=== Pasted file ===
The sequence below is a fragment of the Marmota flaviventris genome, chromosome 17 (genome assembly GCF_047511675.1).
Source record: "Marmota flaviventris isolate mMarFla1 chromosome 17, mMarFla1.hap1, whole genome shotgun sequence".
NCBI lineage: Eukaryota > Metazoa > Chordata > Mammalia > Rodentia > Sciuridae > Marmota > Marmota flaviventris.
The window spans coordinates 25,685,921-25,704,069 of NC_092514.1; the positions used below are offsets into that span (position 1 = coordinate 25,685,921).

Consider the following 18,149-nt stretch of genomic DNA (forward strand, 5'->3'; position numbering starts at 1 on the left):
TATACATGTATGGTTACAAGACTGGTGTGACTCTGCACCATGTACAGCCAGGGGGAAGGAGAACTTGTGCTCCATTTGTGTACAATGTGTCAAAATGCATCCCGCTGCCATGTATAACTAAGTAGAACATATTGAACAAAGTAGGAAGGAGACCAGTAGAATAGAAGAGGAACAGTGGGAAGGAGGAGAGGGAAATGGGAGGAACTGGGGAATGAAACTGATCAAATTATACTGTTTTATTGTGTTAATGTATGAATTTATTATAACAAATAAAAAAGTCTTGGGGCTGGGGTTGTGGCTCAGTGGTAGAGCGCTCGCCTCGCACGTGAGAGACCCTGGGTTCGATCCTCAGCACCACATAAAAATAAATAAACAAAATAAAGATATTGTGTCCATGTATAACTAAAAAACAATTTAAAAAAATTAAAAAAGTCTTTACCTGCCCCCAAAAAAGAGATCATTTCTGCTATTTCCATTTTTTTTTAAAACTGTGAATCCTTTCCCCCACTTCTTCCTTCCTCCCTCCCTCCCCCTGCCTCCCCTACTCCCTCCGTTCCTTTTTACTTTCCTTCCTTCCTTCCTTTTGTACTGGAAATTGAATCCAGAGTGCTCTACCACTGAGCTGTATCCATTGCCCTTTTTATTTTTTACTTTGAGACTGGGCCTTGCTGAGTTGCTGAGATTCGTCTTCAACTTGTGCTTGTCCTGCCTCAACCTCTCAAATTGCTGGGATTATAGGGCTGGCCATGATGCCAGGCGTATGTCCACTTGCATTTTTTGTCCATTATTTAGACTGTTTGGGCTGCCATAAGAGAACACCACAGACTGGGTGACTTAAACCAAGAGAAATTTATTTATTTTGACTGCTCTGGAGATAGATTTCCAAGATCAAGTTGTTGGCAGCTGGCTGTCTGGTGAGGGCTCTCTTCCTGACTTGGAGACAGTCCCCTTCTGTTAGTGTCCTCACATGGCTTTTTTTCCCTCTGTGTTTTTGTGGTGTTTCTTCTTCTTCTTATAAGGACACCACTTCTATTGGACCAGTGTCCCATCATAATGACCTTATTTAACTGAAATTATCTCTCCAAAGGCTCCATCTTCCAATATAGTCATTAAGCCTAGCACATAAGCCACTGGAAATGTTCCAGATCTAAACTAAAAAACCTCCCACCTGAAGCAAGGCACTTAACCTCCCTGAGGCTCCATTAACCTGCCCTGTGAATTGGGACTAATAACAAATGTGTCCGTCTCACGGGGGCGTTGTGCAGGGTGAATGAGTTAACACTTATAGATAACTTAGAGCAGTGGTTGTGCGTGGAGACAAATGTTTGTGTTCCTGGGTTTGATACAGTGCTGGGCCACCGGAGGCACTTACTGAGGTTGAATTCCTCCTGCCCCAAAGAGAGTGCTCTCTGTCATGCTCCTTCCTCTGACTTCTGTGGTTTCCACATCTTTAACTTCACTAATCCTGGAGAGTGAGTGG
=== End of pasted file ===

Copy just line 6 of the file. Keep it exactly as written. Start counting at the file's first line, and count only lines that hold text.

TATACATGTATGGTTACAAGACTGGTGTGACTCTGCACCATGTACAGCCAGGGGGAAGGAGAACTTGTGCTCCATTTGTGTACAATGTGTCAAAATGCATCCCGCTGCCATGTATAACTAAGTAGAACATATTGAACAAAGTAGGAAGGAGACCAGTAGAATAGAAGAGGAACAGTGGGAAGGAGGAGAGGGAAATGGGAGGAACTGGGGAATGAAACTGATCAAATTATACTGTTTTATTGTGTTAATGTATGAATTTATTATAACAAATAAAAAAGTCTTGGGGCTGGGGTTGTGGCTCAGTGGTAGAGCGCTCGCCTCGCACGTGAGAGACCCTGGGTTCGATCCTCAGCACCACATAAAAATAAATAAACAAAATAAAGATATTGTGTCCATGTATAACTAAAAAACAATTTAAAAAAATTAAAAAAGTCTTTACCTGCCCCCAAAAAAGAGATCATTTCTGCTATTTCCATTTTTTTTTAAAACTGTGAATCCTTTCCCCCACTTCTTCCTTCCTCCCTCCCTCCCCCTGCCTCCCCTACTCCCTCCGTTCCTTTTTACTTTCCTTCCTTCCTTCCTTTTGTACTGGAAATTGAATCCAGAGTGCTCTACCACTGAGCTGTATCCATTGCCCTTTTTATTTTTTACTTTGAGACTGGGCCTTGCTGAGTTGCTGAGATTCGTCTTCAACTTGTGCTTGTCCTGCCTCAACCTCTCAAATTGCTGGGATTATAGGGCTGGCCATGATGCCAGGCGTATGTCCACTTGCATTTTTTGTCCATTATTTAGACTGTTTGGGCTGCCATAAGAGAACACCACAGACTGGGTGACTTAAACCAAGAGAAATTTATTTATTTTGACTGCTCTGGAGATAGATTTCCAAGATCAAGTTGTTGGCAGCTGGCTGTCTGGTGAGGGCTCTCTTCCTGACTTGGAGACAGTCCCCTTCTGTTAGTGTCCTCACATGGCTTTTTTTCCCTCTGTGTTTTTGTGGTGTTTCTTCTTCTTCTTATAAGGACACCACTTCTATTGGACCAGTGTCCCATCATAATGACCTTATTTAACTGAAATTATCTCTCCAAAGGCTCCATCTTCCAATATAGTCATTAAGCCTAGCACATAAGCCACTGGAAATGTTCCAGATCTAAACTAAAAAACCTCCCACCTGAAGCAAGGCACTTAACCTCCCTGAGGCTCCATTAACCTGCCCTGTGAATTGGGACTAATAACAAATGTGTCCGTCTCACGGGGGCGTTGTGCAGGGTGAATGAGTTAACACTTATAGATAACTTAGAGCAGTGGTTGTGCGTGGAGACAAATGTTTGTGTTCCTGGGTTTGATACAGTGCTGGGCCACCGGAGGCACTTACTGAGGTTGAATTCCTCCTGCCCCAAAGAGAGTGCTCTCTGTCATGCTCCTTCCTCTGACTTCTGTGGTTTCCACATCTTTAACTTCACTAATCCTGGAGAGTGAGTGG